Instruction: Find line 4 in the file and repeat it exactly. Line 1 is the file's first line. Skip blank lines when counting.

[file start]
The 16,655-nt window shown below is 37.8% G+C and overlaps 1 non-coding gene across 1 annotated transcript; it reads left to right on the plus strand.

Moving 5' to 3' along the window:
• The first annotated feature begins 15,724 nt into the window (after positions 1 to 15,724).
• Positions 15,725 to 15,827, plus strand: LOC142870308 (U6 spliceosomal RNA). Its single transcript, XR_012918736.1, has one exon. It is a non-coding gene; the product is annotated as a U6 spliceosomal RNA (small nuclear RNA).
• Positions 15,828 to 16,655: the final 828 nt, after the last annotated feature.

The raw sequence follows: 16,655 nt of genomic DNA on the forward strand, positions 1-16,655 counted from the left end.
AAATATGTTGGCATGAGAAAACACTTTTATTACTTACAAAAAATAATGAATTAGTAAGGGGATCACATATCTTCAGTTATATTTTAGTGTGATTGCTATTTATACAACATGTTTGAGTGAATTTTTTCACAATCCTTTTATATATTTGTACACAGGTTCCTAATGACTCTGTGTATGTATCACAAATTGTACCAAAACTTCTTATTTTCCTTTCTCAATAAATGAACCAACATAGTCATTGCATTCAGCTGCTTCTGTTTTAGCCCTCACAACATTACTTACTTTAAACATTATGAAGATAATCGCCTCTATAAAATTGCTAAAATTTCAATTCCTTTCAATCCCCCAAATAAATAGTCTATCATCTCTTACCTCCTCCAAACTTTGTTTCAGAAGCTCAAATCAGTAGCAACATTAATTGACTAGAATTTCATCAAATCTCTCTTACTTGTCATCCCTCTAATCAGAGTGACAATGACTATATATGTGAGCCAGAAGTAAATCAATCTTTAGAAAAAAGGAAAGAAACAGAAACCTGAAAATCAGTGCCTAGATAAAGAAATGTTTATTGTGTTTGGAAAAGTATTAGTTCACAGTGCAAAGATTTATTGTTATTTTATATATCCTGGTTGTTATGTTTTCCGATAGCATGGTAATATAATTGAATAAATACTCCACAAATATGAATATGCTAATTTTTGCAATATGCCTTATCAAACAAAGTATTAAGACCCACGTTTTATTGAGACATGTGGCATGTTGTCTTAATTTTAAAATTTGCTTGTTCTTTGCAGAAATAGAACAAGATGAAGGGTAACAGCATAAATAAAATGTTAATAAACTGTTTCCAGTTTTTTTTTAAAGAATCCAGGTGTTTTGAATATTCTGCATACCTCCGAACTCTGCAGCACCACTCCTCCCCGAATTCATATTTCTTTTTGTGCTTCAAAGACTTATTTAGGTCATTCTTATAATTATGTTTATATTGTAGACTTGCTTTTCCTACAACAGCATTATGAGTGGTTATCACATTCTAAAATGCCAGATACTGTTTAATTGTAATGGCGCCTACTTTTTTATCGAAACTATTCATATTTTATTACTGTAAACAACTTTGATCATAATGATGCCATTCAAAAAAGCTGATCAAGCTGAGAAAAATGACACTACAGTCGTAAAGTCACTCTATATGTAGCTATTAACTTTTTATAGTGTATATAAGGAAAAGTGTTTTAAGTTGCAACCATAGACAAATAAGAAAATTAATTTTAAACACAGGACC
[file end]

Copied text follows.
• Positions 15,725 to 15,827, plus strand: LOC142870308 (U6 spliceosomal RNA). Its single transcript, XR_012918736.1, has one exon. It is a non-coding gene; the product is annotated as a U6 spliceosomal RNA (small nuclear RNA).